Experts speak on best silent films to watch in ‘Artist' afterglow

"The Artist" will go down as the silent film that got everyone talking, especially after it took the big prize at Sunday night's Academy Awards ceremony.

Count Emory University film professor Matthew Bernstein as one viewer who is pleased the French import went from buzz-maker to best picture winner. "I find it wonderful that a film in this age of digital technology can demonstrate to audiences the potential richness and overwhelming experience watching a silent film can be," Bernstein said.

The Atlanta Journal-Constitution asked Bernstein and Ron Carter, who accompanies silent films as house organist at Marietta's Earl Smith Strand Theatre and Atlanta's Callanwolde Fine Arts Center, to recommend the best of these vintage movies in the wake of "The Artist." (The titles they suggested are available on DVD in original or restored prints, with musical accompaniment.)

Professor Bernstein's picks

Charlie Chaplin films: "Chaplin was the movies' greatest, most expressive performer and the easiest of silent stars to relate to," said Bernstein, who recommends "City Lights" (1931), "The Gold Rush" (1925), "The Circus" (1928) or "Modern Times" (1936).

Buster Keaton comedies: Bernstein favors Keaton's comedies to Chaplin's and suggests "Steamboat Bill, Jr." (1928), "Sherlock, Jr." (1924), "Our Hospitality" (1923) and "The General" (1926). He calls these "films of stunning ingenuity as well as humor, for Keaton used all the resources of filmmaking to create absurd and often surreal fictional worlds that continue to speak to us today."

An early Ernst Lubitsch gem: Bernstein picks "The Marriage Circle" (1924) as a sophisticated comedy of marital stress "that anticipates the classic screwball and romantic comedies of the 1930s."

A trio of dramas: Fritz Lang's "Dr. Mabuse" (1922) is "a two-part, four-hour stunner of international crime." Carl Theodor-Dreyer's "The Passion of Joan of Arc" (1928) is "celebrated for its powerful account this saint's ordeal, and can be viewed with a moving score by the Anonymous Four." Jacques Feyder's "Faces of Children" (1925) "may be the most moving portrayal of a child in grief after the death of his parents ever committed to film."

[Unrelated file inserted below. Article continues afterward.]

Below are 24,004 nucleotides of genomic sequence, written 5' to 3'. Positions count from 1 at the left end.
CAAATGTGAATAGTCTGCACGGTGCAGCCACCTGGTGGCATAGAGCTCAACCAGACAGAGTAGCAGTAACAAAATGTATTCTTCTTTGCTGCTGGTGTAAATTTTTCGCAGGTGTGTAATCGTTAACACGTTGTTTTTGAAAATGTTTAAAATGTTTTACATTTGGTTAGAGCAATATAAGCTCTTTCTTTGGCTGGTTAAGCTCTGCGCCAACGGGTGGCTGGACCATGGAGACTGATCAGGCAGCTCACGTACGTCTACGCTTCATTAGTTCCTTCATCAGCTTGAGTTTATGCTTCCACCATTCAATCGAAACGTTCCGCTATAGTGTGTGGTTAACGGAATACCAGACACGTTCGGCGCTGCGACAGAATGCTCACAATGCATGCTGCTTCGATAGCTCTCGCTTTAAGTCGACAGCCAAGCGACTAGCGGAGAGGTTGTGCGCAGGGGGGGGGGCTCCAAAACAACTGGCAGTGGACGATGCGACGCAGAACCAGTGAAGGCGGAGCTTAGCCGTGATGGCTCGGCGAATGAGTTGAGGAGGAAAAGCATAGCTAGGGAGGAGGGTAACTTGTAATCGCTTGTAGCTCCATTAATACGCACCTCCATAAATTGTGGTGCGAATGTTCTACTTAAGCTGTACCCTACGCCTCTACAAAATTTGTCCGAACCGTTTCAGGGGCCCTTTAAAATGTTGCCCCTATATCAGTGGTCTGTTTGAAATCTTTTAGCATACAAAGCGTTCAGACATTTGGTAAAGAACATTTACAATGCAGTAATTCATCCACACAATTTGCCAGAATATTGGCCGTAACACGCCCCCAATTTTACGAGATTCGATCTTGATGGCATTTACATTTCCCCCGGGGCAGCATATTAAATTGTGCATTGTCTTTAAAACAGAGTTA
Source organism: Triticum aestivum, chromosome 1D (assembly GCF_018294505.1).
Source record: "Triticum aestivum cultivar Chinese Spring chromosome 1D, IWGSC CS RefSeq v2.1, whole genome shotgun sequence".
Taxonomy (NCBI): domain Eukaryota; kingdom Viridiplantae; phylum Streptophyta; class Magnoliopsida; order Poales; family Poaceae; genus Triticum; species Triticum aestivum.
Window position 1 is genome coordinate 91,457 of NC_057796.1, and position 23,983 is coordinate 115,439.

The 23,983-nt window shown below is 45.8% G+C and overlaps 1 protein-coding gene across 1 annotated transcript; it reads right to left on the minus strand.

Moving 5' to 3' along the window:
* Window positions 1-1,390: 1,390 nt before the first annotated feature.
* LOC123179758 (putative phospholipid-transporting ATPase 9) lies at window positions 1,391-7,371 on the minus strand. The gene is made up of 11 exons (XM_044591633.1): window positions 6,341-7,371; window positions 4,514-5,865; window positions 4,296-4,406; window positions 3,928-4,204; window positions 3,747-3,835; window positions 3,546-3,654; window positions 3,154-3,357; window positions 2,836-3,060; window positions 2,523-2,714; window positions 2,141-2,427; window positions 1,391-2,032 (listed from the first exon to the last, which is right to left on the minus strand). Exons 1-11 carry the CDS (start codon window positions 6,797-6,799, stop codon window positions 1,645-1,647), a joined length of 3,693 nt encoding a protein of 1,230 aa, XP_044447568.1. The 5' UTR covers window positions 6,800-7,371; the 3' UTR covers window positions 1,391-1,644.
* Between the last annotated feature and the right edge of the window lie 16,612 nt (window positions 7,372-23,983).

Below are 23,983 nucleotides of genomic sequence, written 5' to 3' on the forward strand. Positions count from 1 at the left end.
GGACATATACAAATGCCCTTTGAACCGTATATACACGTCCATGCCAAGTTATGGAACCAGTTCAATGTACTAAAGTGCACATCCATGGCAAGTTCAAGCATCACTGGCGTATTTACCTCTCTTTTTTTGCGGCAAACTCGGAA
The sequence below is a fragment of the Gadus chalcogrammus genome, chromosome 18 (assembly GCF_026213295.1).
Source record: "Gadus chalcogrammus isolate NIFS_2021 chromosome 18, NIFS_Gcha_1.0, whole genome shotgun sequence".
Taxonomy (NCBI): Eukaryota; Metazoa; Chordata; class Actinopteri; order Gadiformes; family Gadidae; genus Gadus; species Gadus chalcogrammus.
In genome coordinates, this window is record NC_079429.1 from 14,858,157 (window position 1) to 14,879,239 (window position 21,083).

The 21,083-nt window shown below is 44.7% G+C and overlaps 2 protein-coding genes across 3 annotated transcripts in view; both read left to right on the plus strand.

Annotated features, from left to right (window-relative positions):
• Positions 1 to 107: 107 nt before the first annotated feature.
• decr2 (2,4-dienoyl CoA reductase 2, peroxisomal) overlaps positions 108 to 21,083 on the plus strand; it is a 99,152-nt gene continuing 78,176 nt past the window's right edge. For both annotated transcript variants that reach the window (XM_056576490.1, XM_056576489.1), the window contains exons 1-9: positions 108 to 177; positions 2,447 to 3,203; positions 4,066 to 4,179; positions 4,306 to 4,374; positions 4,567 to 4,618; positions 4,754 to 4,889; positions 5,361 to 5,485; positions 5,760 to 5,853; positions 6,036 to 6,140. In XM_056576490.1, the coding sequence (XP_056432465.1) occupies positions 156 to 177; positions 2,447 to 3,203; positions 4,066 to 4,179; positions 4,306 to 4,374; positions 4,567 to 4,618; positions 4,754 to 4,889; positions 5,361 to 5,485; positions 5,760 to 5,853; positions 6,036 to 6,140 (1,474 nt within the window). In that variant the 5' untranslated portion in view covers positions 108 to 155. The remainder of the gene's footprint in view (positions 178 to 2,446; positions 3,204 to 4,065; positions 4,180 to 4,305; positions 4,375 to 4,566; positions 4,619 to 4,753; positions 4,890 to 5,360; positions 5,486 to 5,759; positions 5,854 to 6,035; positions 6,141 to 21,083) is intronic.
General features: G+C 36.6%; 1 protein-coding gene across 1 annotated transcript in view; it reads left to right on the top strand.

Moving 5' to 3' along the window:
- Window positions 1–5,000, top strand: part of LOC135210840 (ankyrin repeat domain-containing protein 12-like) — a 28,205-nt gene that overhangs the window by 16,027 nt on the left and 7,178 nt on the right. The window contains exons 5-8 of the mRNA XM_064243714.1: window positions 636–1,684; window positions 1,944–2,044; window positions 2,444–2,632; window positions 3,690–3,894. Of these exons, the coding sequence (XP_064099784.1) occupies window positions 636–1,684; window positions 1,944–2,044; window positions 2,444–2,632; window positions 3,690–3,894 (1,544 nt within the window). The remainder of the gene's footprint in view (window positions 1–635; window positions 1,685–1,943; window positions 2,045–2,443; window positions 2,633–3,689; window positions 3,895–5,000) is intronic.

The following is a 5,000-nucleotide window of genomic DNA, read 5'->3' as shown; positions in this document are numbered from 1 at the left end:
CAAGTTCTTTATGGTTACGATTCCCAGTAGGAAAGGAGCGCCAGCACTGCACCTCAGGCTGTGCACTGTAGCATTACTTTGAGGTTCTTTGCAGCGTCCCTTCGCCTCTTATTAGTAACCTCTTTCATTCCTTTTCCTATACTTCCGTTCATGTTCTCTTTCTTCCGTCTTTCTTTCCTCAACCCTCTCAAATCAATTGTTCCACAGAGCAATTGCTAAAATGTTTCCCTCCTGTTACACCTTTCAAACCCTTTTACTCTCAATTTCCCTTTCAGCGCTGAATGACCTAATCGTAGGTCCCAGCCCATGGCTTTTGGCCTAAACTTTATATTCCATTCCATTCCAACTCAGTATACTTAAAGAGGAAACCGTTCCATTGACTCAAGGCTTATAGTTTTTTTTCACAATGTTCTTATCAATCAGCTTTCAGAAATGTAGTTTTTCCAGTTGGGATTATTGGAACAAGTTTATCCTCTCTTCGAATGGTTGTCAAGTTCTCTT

Organist Carter's picks

"Sunrise: A Song of Two Humans" (1927): Carter has accompanied this F.W. Murnau drama about a married farmer who falls for a city woman a half-dozen times and watched it at least a dozen more, still amazed at its "visual and emotional impact. ... So many patrons have come up to me afterwards and said they had gotten completely lost in the film."

"Wings" (1927): William A. Wellman' s "action-packed" epic was the first silent feature Carter saw, in 1986, "an experience I will never forget," Carter said. "At the end of the film, when Jack (Buddy Rogers) goes to the home of his deceased friend (Richard Arlen) to return [a lucky childhood] teddy bear to the parents, I looked around the theater and saw grown men sobbing, including myself."

"Flesh and the Devil" (1926): Greta Garbo plays an "irresistible vixen" who pits lifelong friends (John Gilbert, Lars Hanson) against each other. Carter calls the scenes in which Garbo lights Gilbert's cigarette and, shortly, asks him to run away with her "some of the most passionate in movie history." Added the organist: "The last 10 minutes keep you guessing about what could happen, and you are shocked at the outcome!"

Silent movie showings

  • Callanwolde Fine Arts Center screens "Pandora's Box" at 6 p.m. March 25, with Ron Carter accompanying the film on the 60-rank Aeolian pipe organ. $10 advance, $13 door. 980 Briarcliff Road N.E., Atlanta. 404-872-5338,
  • The Earl Smith Strand Theatre continues it silent film series, with Carter on the Allen GW4 digital organ ...

"The General," 8 p.m. April 13-14, shown as part of Marietta’s celebration of the Great Locomotive Chase's 150th anniversary.

"The Eagle" starring Rudolph Valentino, 3 p.m. May 20.

Comedy shorts (Harold Lloyd, Buster Keaton, Charlie Chaplin), 3 p.m. Aug. 26.

Tickets: $10; students, seniors, military, $8.75. 117 N. Park Square, Marietta. 770-293-0080;

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